An employee whose child is sent home from school to self-isolate (in circumstances where the employee is not required to self-isolate him/herself) might seek to take emergency leave to care for their child. The right to take emergency leave is a right to a ‘reasonable’ amount of time off. It is intended not as a long-term solution, but rather to allow an employee to deal with an immediate problem and put other care arrangements in place. Ordinarily, it is considered reasonable for an employee to take one or two days off to try to arrange alternative childcare. However, finding alternative childcare in the current circumstances could be problematic. Indeed, if an employee is unable to attend work because their child has been sent home from school to self-isolate, it is unlikely to be appropriate for the employee to ask anyone from outside their household to care for their child. Employers might therefore take the view that a 10 day period of emergency leave is ‘reasonable’ in the circumstances of the pandemic.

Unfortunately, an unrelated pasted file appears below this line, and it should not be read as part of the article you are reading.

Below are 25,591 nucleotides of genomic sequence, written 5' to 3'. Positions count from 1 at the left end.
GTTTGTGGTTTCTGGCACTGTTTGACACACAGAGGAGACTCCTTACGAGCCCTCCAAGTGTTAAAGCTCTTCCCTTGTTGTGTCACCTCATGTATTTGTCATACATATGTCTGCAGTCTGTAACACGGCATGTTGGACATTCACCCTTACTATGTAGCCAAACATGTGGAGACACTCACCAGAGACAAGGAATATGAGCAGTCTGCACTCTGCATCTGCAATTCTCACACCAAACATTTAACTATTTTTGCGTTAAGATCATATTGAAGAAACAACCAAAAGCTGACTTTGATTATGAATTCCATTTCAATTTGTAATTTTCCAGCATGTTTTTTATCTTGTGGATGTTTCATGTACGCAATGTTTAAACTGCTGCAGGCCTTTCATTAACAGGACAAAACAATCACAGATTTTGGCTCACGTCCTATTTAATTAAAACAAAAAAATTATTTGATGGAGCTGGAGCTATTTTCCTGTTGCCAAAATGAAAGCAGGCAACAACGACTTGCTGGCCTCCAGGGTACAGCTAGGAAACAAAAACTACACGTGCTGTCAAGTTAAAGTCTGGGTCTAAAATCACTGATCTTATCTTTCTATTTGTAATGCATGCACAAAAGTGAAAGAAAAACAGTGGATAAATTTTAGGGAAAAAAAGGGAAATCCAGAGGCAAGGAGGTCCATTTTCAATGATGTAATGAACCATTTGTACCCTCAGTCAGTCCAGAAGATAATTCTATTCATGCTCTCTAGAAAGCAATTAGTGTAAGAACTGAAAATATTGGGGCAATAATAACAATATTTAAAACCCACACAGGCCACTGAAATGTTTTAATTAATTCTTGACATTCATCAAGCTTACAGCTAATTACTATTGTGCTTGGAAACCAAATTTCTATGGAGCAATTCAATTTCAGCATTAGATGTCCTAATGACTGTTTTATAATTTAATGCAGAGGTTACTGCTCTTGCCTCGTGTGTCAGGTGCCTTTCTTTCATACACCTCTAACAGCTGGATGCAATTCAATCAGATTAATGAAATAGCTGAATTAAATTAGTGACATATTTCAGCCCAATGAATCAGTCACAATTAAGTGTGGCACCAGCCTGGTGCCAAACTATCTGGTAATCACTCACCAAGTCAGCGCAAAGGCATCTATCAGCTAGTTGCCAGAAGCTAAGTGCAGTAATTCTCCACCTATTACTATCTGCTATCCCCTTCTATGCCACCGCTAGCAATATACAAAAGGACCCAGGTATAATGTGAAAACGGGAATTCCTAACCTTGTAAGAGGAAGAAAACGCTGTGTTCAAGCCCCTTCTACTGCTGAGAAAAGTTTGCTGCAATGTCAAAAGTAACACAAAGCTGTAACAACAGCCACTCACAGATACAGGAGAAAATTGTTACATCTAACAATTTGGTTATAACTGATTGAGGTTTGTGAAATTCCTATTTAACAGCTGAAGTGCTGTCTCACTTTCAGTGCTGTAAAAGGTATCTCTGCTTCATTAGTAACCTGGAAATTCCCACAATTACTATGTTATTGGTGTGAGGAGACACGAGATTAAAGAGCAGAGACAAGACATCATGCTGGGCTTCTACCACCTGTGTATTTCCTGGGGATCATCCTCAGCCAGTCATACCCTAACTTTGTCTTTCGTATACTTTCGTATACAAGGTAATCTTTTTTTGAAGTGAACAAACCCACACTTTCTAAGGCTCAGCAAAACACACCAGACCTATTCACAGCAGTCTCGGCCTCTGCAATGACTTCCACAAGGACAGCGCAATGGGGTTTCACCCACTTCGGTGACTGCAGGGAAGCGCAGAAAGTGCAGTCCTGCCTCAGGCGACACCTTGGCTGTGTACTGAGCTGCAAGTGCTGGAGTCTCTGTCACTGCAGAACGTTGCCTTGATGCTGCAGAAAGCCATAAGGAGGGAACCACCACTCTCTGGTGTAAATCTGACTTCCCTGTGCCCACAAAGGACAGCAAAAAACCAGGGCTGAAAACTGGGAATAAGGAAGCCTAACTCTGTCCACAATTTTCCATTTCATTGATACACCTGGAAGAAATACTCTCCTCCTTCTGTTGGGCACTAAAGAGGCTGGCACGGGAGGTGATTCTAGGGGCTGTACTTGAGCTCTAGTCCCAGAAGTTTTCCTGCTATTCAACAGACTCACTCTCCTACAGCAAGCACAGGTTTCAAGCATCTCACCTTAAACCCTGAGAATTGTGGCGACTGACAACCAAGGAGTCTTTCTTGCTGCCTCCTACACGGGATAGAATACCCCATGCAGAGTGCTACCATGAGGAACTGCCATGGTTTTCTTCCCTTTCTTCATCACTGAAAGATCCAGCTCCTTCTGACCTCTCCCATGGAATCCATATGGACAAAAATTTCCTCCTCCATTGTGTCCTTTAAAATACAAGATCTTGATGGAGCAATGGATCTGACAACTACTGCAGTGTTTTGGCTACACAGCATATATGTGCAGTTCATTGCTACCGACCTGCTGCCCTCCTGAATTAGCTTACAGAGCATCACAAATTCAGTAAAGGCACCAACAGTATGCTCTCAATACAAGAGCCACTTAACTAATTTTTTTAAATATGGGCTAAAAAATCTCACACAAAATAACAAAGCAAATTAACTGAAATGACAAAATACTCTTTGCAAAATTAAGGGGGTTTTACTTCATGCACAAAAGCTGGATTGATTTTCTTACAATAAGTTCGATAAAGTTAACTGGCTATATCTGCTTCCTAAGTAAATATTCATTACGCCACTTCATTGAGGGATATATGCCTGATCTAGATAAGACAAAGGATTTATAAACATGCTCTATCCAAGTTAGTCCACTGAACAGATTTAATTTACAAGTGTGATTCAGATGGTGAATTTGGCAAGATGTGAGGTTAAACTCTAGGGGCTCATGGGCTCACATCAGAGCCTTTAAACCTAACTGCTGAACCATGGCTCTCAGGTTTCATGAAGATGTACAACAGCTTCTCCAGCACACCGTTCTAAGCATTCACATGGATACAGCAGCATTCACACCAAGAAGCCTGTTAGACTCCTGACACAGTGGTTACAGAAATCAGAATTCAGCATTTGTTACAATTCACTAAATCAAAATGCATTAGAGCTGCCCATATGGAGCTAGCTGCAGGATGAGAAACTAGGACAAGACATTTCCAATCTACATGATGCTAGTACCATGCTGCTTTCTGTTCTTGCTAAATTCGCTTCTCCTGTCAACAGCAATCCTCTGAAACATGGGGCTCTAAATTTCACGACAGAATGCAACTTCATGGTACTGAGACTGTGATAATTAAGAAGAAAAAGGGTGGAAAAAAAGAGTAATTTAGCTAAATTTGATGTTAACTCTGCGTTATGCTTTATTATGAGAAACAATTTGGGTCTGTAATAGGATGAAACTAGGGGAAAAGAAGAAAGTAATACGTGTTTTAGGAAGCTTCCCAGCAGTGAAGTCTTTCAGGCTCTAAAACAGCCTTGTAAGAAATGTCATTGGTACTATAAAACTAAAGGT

(Note that if you subject an employee to detrimental treatment for taking emergency leave, or dismiss them or subsequently select them for redundancy because they took, or sought to take, emergency leave, then they will be entitled to make a claim of detrimental treatment or unfair dismissal to an employment tribunal regardless of their length of service.) 

Parental leave, other unpaid leave and annual leave

One possible option if the parent cannot work from home could be a period of unpaid statutory parental leave, as employees are entitled to take up to four weeks of such leave per child, per year. Another option would be a period of unpaid leave outside the statutory scheme. 

Alternatively, employees could take paid annual leave if business circumstances permit – although with coronavirus disruption set to last for some time, this is unlikely to cover the entire period impacted by additional childcare requirements.